Save money and food waste by rolling menus

By: Judy Davie - The Food Coach

With the rising costs of living, we must be even more careful about how we spend our money to ensure we can still eat well. The halcyon days of abundant supplies of fresh affordable produce may be over for a while but we can continue to enjoy meals loaded with fresh produce provided we're careful about what we buy, we buy produce that's in season and we aim to use up everything we buy to eat.

Many years ago, I came up with the mantra :

Eat Fresh, Shop Local, Buy Less, Pay Less, Eat Less, Weigh Less, Waste Less

When you think about it this way, this threat of recession could be viewed on as a bit of an opportunity, one where we can take a good hard look at what we might ordinarily throw into the shopping basket that we don't really need. Cakes, biscuits, chips, chocolate, soft drinks, ice cream, alcohol, and anything else we managed to live without a century or so ago should be regarded as incidental discretionary foodstuffs that we can and would benefit from, eating less of. None of them are essential and all of them have contributed to chronic disease.

Essential foods, like fresh produce, meat, fish, pulses, wholegrains, nuts and seeds, avocado, olive oil and dairy products contribute to our overall good health and without them we may end up spending money on other things like doctor's appointments, invalid aids, and medications.

The point being, we need to continue to eat fresh food, but we have to shop wisely and plan to roll one meal into the next.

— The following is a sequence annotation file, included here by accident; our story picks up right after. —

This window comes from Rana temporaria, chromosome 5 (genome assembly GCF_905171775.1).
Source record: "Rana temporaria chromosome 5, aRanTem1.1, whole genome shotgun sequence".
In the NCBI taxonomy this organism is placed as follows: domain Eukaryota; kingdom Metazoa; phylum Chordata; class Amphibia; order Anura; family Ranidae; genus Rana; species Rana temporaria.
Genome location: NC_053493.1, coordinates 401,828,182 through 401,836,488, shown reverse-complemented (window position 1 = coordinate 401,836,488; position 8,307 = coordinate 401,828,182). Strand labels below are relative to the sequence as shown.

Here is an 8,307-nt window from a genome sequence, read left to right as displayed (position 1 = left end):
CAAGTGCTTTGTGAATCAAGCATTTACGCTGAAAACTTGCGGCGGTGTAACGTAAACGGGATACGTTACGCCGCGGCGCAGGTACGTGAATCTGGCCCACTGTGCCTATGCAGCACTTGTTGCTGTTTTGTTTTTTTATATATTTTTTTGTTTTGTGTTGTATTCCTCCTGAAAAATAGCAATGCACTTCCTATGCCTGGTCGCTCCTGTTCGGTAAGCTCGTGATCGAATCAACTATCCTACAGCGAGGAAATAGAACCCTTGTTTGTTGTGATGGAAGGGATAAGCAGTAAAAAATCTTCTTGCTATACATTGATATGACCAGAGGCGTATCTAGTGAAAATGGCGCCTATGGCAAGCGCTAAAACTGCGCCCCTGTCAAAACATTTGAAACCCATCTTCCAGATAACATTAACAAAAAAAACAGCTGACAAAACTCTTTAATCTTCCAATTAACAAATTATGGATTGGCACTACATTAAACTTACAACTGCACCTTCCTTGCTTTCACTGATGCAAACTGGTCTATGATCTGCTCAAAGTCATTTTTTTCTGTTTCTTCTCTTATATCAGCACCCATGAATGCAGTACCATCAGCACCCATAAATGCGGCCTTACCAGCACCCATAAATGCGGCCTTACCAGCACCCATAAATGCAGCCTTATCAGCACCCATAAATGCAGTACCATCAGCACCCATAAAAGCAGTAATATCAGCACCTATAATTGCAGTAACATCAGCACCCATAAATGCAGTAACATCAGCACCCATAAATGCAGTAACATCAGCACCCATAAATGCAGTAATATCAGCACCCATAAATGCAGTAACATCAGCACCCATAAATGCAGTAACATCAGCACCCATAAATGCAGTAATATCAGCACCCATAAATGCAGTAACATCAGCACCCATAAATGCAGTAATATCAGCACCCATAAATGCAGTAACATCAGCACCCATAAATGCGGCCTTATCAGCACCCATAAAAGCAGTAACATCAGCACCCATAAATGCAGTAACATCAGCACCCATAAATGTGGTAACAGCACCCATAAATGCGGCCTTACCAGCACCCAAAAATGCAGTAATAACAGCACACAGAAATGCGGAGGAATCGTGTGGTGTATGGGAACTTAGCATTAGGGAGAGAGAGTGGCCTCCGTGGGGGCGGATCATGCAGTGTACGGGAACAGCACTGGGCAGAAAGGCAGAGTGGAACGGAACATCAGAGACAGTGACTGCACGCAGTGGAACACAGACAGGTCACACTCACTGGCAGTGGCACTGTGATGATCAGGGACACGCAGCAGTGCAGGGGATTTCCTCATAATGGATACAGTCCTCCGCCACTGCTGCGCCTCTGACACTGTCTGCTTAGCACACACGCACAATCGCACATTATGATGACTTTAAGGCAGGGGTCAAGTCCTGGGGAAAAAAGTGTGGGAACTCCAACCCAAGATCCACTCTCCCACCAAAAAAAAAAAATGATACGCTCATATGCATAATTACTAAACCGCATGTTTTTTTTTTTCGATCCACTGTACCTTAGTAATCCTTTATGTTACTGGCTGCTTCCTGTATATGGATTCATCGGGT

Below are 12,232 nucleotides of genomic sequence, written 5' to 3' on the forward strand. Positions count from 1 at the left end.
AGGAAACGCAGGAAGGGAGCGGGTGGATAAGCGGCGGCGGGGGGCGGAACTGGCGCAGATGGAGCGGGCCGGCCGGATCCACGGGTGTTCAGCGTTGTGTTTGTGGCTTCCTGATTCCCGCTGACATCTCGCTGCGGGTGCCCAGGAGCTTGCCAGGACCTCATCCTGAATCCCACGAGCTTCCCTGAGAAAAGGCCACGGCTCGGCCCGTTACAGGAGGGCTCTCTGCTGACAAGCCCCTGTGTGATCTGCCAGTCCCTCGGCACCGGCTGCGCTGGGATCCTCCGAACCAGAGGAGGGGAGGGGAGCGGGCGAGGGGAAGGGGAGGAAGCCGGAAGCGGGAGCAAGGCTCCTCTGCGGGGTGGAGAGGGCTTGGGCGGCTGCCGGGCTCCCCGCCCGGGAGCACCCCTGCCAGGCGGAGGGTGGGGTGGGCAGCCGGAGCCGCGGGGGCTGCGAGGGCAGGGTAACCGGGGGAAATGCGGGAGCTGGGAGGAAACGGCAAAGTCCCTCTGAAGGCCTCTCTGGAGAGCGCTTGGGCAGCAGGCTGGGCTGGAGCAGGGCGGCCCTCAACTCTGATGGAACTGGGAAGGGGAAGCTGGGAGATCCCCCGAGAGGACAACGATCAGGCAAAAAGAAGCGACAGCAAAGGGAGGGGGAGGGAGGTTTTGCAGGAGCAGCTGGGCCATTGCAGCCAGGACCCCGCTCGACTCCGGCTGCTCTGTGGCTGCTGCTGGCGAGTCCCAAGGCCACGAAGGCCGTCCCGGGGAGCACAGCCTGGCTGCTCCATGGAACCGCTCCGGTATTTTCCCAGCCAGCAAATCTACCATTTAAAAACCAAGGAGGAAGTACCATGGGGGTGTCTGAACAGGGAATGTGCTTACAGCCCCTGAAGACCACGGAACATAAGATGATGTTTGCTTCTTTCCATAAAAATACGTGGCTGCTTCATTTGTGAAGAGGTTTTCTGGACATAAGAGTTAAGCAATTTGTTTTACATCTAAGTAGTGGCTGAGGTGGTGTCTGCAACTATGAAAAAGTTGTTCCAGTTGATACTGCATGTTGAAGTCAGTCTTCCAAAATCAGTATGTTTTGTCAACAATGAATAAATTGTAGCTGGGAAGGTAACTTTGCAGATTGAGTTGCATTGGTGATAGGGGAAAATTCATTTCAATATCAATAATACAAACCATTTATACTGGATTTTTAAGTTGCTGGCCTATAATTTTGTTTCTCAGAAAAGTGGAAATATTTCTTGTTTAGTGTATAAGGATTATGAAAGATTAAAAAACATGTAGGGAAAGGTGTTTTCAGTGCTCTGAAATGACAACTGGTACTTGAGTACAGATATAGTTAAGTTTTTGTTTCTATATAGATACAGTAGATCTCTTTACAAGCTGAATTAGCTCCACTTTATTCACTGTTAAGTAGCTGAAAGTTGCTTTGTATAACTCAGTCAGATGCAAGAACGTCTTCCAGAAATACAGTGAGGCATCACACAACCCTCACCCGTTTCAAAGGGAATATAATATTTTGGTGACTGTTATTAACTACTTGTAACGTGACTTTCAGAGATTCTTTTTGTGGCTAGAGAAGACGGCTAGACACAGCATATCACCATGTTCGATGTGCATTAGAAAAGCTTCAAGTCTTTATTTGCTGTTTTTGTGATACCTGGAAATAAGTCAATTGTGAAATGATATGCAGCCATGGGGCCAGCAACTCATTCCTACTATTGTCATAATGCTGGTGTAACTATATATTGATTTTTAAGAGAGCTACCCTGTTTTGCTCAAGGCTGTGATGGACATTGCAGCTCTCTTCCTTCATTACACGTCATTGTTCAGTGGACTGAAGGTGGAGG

Here's what I mean:

Roast Chicken with roast potatoes, pumpkin, and Brussels sprouts

Chicken, celery, and avocado sandwiches
Make stock from the chicken, using the green tops from 2 leeks and 1 carrot.

Make soup using the white stalks of the leek, 2 grated carrots, stock, and leftover chicken.


Chicken, leek, and carrot soup (6 serves)

NO WASTE TIP FOR DOG OWNERS - Blend the pulp from the stock, spread over a baking tray and dehydrate in the oven at a low temperature to make all natural dog treats.


Leftover, pumpkin, potatoes, and baby spinach can be turned into a veggie frittata and make even more delicious with grated cheese.

Savings can be made when you buy a whole pumpkin.

Grilled salmon with roast pumpkin and baby spinach

Pumpkin and lentil soup (6 serves)

Lamb, lentil and veggie casserole

The idea of a rolling menu may seem foreign to some people, but I believe it's how our ancestors once lived and, in fact, how we all should live to reduce waste, save money and protect our planet and our health.


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